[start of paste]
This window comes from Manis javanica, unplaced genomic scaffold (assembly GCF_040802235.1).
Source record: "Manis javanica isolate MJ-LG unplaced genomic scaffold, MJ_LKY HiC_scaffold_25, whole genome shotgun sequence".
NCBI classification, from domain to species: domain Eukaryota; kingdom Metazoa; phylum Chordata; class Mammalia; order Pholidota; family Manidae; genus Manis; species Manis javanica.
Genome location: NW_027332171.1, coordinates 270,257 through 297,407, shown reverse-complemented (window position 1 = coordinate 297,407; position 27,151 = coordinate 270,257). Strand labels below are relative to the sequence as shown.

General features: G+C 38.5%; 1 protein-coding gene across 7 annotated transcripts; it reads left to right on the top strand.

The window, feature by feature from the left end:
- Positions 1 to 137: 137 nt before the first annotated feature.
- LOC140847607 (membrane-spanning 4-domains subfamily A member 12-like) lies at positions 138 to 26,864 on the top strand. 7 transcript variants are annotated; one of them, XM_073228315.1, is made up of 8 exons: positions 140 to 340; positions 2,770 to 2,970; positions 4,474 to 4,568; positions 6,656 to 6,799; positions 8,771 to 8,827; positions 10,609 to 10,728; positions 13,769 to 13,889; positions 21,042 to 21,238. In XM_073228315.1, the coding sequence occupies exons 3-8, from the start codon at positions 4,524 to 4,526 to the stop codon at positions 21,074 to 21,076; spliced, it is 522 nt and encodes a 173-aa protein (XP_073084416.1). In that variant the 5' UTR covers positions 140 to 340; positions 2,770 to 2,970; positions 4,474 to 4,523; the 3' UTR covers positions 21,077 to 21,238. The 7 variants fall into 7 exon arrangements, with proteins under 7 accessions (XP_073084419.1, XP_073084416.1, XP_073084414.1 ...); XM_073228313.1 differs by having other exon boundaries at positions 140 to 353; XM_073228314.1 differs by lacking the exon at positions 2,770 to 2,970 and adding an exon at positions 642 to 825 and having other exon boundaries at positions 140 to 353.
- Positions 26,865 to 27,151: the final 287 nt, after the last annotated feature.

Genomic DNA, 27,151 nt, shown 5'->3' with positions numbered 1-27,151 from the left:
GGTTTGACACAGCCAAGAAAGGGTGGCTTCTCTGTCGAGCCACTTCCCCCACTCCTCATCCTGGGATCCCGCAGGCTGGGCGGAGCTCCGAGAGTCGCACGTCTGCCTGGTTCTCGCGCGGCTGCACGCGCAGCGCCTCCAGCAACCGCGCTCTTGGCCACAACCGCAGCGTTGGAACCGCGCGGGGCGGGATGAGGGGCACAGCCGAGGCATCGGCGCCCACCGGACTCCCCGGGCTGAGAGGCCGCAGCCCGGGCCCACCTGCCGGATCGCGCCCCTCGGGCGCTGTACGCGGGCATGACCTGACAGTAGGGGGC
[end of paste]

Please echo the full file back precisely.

This window comes from Manis javanica, unplaced genomic scaffold (assembly GCF_040802235.1).
Source record: "Manis javanica isolate MJ-LG unplaced genomic scaffold, MJ_LKY HiC_scaffold_25, whole genome shotgun sequence".
NCBI classification, from domain to species: domain Eukaryota; kingdom Metazoa; phylum Chordata; class Mammalia; order Pholidota; family Manidae; genus Manis; species Manis javanica.
Genome location: NW_027332171.1, coordinates 270,257 through 297,407, shown reverse-complemented (window position 1 = coordinate 297,407; position 27,151 = coordinate 270,257). Strand labels below are relative to the sequence as shown.

General features: G+C 38.5%; 1 protein-coding gene across 7 annotated transcripts; it reads left to right on the top strand.

The window, feature by feature from the left end:
- Positions 1 to 137: 137 nt before the first annotated feature.
- LOC140847607 (membrane-spanning 4-domains subfamily A member 12-like) lies at positions 138 to 26,864 on the top strand. 7 transcript variants are annotated; one of them, XM_073228315.1, is made up of 8 exons: positions 140 to 340; positions 2,770 to 2,970; positions 4,474 to 4,568; positions 6,656 to 6,799; positions 8,771 to 8,827; positions 10,609 to 10,728; positions 13,769 to 13,889; positions 21,042 to 21,238. In XM_073228315.1, the coding sequence occupies exons 3-8, from the start codon at positions 4,524 to 4,526 to the stop codon at positions 21,074 to 21,076; spliced, it is 522 nt and encodes a 173-aa protein (XP_073084416.1). In that variant the 5' UTR covers positions 140 to 340; positions 2,770 to 2,970; positions 4,474 to 4,523; the 3' UTR covers positions 21,077 to 21,238. The 7 variants fall into 7 exon arrangements, with proteins under 7 accessions (XP_073084419.1, XP_073084416.1, XP_073084414.1 ...); XM_073228313.1 differs by having other exon boundaries at positions 140 to 353; XM_073228314.1 differs by lacking the exon at positions 2,770 to 2,970 and adding an exon at positions 642 to 825 and having other exon boundaries at positions 140 to 353.
- Positions 26,865 to 27,151: the final 287 nt, after the last annotated feature.

Genomic DNA, 27,151 nt, shown 5'->3' with positions numbered 1-27,151 from the left:
GGTTTGACACAGCCAAGAAAGGGTGGCTTCTCTGTCGAGCCACTTCCCCCACTCCTCATCCTGGGATCCCGCAGGCTGGGCGGAGCTCCGAGAGTCGCACGTCTGCCTGGTTCTCGCGCGGCTGCACGCGCAGCGCCTCCAGCAACCGCGCTCTTGGCCACAACCGCAGCGTTGGAACCGCGCGGGGCGGGATGAGGGGCACAGCCGAGGCATCGGCGCCCACCGGACTCCCCGGGCTGAGAGGCCGCAGCCCGGGCCCACCTGCCGGATCGCGCCCCTCGGGCGCTGTACGCGGGCATGACCTGACAGTAGGGGGC